Cancer Screening in the United States, 2011 A Review of Current American Cancer Society Guidelines and Issues in Cancer Screening

Director of Cancer Screening, Cancer Control Science Department, American Cancer Society, Atlanta, GA, USA.
CA A Cancer Journal for Clinicians (Impact Factor: 115.84). 01/2014; 61(1):8-30. DOI: 10.3322/caac.20096
Source: PubMed


Each year the American Cancer Society (ACS) publishes a summary of its recommendations for early cancer detection, a report on data and trends in cancer screening rates, and select issues related to cancer screening. This article summarizes the current ACS guidelines, describes the anticipated impact of new health care reform legislation on cancer screening, and discusses recent public debates over the comparative effectiveness of different colorectal cancer screening tests. The latest data on the utilization of cancer screening from the National Health Interview Survey is described, as well as several recent reports on the role of health care professionals in adult utilization of cancer screening.

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Article: Cancer Screening in the United States, 2011 A Review of Current American Cancer Society Guidelines and Issues in Cancer Screening

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    • "Since breast cancer is a very heterogeneous disease and most of the cancers are detected among women without currently known risk factors, a uniform and population-based mammography screening protocol is recommended for all women who are older than the qualifying age. Scientific evidence has shown that early detection of breast cancer combined with improved treatment strategies has incrementally and significantly reduced patients' mortality and morbidity rates over the past four decades (Tabar et al., 2001; Smith et al., 2011). However, the task of visually interpreting mammograms and detecting cancer is difficult due to the high variability of breast abnormalities and overlapping dense fibroglandular tissue (FGT). "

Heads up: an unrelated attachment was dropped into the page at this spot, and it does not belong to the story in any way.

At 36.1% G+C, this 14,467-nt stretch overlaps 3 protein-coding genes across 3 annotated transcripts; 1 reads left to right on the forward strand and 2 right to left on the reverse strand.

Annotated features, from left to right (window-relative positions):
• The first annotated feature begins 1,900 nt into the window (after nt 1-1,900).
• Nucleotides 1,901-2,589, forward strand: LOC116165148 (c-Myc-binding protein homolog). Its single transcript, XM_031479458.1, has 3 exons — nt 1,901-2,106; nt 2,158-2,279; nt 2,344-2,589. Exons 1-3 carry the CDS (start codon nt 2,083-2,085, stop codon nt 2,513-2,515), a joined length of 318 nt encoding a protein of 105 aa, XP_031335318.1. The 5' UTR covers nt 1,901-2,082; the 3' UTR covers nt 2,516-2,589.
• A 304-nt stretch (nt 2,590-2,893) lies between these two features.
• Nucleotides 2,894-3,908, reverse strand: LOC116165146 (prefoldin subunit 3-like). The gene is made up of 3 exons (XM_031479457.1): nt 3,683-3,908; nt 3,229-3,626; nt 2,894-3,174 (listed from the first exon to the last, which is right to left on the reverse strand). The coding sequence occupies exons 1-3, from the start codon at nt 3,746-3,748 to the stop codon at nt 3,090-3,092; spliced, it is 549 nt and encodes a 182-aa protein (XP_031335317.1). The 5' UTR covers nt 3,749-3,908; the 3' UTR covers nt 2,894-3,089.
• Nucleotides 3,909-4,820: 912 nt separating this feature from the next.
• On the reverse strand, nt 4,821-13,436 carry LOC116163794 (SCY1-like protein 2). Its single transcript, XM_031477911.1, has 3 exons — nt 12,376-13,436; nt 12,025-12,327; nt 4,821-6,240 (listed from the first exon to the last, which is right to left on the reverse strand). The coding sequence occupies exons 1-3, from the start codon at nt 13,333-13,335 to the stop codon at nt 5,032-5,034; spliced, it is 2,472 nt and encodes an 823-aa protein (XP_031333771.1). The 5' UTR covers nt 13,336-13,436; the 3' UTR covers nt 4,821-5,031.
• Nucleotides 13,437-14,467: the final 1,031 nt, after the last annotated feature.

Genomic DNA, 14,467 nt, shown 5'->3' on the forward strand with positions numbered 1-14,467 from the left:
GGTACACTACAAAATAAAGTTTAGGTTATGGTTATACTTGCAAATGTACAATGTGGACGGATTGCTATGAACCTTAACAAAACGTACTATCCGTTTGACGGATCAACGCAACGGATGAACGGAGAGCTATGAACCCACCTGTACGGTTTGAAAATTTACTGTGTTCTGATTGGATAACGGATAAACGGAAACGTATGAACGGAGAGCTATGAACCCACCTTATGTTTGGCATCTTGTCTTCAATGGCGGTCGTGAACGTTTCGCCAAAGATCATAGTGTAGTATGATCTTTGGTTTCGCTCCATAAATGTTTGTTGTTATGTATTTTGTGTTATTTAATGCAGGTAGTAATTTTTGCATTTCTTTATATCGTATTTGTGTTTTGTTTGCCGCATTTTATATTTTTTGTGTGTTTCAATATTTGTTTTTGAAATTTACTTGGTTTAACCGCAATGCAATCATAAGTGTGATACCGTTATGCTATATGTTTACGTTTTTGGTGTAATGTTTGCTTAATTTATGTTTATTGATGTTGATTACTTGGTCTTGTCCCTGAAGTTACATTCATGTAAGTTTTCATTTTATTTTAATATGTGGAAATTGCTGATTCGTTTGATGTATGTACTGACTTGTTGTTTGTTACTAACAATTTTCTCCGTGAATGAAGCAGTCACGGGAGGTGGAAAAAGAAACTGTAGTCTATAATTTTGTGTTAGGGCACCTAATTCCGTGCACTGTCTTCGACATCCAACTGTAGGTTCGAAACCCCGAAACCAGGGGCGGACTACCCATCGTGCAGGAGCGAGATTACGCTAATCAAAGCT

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    ABSTRACT: The high false-positive recall rate is one of the major dilemmas that significantly reduce the efficacy of screening mammography, which harms a large fraction of women and increases healthcare cost. This study aims to investigate the feasibility of helping reduce false-positive recalls by developing a new computer-aided diagnosis (CAD) scheme based on the analysis of global mammographic texture and density features computed from four-view images. Our database includes full-field digital mammography (FFDM) images acquired from 1052 recalled women (669 positive for cancer and 383 benign). Each case has four images: two craniocaudal (CC) and two mediolateral oblique (MLO) views. Our CAD scheme first computed global texture features related to the mammographic density distribution on the segmented breast regions of four images. Second, the computed features were given to two artificial neural network (ANN) classifiers that were separately trained and tested in a ten-fold cross-validation scheme on CC and MLO view images, respectively. Finally, two ANN classification scores were combined using a new adaptive scoring fusion method that automatically determined the optimal weights to assign to both views. CAD performance was tested using the area under a receiver operating characteristic curve (AUC). The AUC = 0.793 ± 0.026 was obtained for this four-view CAD scheme, which was significantly higher at the 5% significance level than the AUCs achieved when using only CC (p = 0.025) or MLO (p = 0.0004) view images, respectively. This study demonstrates that a quantitative assessment of global mammographic image texture and density features could provide useful and/or supplementary information to classify between malignant and benign cases among the recalled cases, which may eventually help reduce the false-positive recall rate in screening mammography.